UFC 295 has come and gone and there’s no doubt the foundation of the UFC was shaken to its core following the results of the event. Two new UFC champions were crowned, though not without controversy. Alex Pereira secured the light heavyweight title under suspect circumstances as it appeared the referee stepped in to save Jiri Prochazka a bit early. The former champion rapidly sprung to his feet and expressed his displeasure at the stoppage. Prochazka did back off the idea in his post-fight interview some, but that won’t silence all the doubters.
There was no doubt about Tom Aspinall’s victory over Sergei Pavlovich at the UFC 295 co-main though. Pavlovich was undisputedly out cold when the referee pulled Aspinall off, crowning a new UFC interim heavyweight. If there was anything Aspinall could have done to improve his chances of being the next to fight Jon Jones, I can’t think of it. He eliminated the UFC’s most dominant KO king in just over a minute, putting the Madison Square Garden crowd into a frenzy.
How the UFC handles these situations will be interesting. There will be a strong desire from some to see Pereira and Prochazka have an immediate rematch following their controversial stoppage rather than Jamahal Hill. For the heavyweight division, there’s going to be a contingent who would rather see Jones fight Aspinall rather than Stipe Miocic. I wouldn’t count on either happening, but that doesn’t mean there won’t be any rumbles about it.
But who were the real winners and losers of UFC 295? Sure, 12 UFC fighters officially had their hand raised in victory, but that doesn’t always mean they are the true winners of the night. Same with those who didn’t get their hand raised. Just like not all wins are created equal, not all losses are either. I’ll give you the lowdown on who the biggest winners and losers of the event were. I’ll limit it to three in each category, doing my best to avoid having the same combatants of a contest in both categories. Let’s dig in!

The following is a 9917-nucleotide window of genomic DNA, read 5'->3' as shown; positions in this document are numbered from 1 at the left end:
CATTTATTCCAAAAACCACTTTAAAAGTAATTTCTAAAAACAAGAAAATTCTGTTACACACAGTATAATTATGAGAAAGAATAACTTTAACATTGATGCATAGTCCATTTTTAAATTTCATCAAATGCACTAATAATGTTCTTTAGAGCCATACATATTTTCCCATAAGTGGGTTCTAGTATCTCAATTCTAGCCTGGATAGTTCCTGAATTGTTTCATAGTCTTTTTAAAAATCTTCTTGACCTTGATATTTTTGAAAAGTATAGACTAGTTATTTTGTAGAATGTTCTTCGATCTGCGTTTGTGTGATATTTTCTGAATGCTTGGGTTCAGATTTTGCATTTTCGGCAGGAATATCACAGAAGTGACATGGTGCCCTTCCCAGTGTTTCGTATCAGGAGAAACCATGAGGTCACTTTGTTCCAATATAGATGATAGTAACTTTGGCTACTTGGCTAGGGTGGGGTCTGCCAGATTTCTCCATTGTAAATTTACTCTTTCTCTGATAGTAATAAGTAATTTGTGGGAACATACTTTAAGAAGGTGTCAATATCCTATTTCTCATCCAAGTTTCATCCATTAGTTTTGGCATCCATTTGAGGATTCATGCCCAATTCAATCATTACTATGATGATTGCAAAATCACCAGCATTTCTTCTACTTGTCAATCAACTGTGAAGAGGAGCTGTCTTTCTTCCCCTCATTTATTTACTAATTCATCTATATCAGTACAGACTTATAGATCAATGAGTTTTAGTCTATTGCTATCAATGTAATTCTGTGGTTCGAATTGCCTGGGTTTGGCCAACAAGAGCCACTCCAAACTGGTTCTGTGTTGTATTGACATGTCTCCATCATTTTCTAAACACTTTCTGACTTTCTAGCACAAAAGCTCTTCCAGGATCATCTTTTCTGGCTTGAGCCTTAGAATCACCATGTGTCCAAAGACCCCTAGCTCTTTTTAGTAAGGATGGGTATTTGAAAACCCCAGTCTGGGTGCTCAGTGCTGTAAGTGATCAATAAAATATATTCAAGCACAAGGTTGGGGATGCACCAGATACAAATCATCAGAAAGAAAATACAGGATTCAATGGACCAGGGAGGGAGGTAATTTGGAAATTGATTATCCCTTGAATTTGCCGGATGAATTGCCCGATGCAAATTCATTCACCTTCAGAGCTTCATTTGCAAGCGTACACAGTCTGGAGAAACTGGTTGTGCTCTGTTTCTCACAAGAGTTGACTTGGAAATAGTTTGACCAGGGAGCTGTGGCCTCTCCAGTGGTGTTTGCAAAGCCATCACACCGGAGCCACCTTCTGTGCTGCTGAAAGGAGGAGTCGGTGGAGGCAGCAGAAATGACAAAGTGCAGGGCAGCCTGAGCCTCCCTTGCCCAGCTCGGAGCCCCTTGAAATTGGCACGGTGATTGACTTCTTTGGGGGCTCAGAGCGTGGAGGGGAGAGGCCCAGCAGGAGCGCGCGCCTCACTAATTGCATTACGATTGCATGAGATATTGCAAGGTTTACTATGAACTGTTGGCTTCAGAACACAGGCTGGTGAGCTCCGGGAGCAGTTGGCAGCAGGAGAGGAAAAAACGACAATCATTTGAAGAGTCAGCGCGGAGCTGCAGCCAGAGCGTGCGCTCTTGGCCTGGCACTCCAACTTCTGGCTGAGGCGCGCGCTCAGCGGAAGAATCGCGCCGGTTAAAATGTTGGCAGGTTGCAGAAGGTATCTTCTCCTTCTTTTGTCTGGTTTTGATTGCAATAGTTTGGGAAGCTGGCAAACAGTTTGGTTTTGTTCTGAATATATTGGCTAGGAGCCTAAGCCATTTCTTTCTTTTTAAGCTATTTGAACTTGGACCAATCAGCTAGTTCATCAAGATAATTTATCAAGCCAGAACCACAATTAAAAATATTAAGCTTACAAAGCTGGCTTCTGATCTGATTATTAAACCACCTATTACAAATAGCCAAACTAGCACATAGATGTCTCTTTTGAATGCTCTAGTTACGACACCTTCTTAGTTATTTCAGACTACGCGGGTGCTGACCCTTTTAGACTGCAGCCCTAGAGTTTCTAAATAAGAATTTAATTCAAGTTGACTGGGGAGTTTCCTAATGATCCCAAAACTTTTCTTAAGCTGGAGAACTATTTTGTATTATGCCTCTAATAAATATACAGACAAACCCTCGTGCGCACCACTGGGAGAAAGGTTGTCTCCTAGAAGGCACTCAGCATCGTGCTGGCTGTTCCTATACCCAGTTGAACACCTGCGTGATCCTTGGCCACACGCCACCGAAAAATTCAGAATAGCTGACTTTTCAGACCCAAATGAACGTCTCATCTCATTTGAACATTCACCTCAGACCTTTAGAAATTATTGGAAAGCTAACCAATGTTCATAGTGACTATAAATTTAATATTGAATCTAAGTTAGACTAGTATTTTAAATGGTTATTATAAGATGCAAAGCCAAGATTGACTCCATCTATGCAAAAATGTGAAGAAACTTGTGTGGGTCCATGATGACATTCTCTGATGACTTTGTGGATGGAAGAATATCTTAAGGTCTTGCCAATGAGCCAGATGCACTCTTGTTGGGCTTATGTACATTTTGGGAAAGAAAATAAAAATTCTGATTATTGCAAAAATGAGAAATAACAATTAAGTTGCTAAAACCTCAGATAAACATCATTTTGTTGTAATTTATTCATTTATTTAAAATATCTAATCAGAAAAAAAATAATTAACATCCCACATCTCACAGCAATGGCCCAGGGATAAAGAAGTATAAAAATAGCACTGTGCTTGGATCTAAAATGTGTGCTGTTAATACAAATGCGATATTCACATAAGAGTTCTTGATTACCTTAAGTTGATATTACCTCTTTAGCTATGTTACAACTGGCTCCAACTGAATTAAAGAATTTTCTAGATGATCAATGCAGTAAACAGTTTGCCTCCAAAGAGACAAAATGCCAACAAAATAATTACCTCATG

UFC 295 Winners
It wasn’t a surprise Aspinall won at UFC 295. The fight was a coin flip according to the odds. But given how close the odds were, it was hard to confidently foresee either side emerging victorious. Thus, Aspinall’s victory creates a degree of shock… and that’s not because of the quick finish. That was expected, no matter which way the outcome. Regardless, the Aspinall victory was the UFC’s preferred outcome as he becomes just the third Englishman to claim UFC gold after Michael Bisping and Leon Edwards. Given his youth, there’s reason to believe Aspinall could continue to improve too. That’s a scary thought.
If the UFC continues with its present course of having Jones and Miocic clash, it seems like a waste for the UFC to keep Aspinall on the shelf. Jones recovery time is expected to be eight months. Then he would have a camp for Miocic. Then whoever wins that fight will have to heal up from injuries before preparing to fight Aspinall, which could be close to two years from now… if they opt to continue fighting. It would surprise no one if Jones and/or Miocic retire after they complete their business. Thus, for all intents and purposes, Aspinall should be viewed as the real champion in all but name only as he’s likely to be defending his belt.
I came thisclose to giving the spot to Diego Lopes as his UFC 295 finish was just as impressive. Ultimately though, I went with Saint-Denis as he has more momentum behind him – he’s on a five-fight win streak – and did so despite suffering one of the most lopsided defeats in his UFC debut in the history of the organization. There’s an outstanding chance Saint-Denis will have a number next to his name by the time the official UFC rankings are published a few days from now. I suppose it’s possible for Lopes too, but I wouldn’t put money on it. I would in regards to Saint-Denis following his brutal head kick KO of Matt Frevola.
What’s scary about Saint-Denis is he’s still incredibly raw. He made his professional MMA debut in 2019 and rarely seems to be using his judoka base very much. In other words, the skills he has been leaning on are skills he’s only picked up in the last few years. There’s no reason to believe Saint-Denis won’t continue to improve over the next couple of years. Granted, the final steps to becoming a champion are the hardest steps to traverse, but Saint-Denis has the drive and talent to make that a reality. I wouldn’t go so far as to predict that, not yet at least. But no one predicted the current run he’s on either.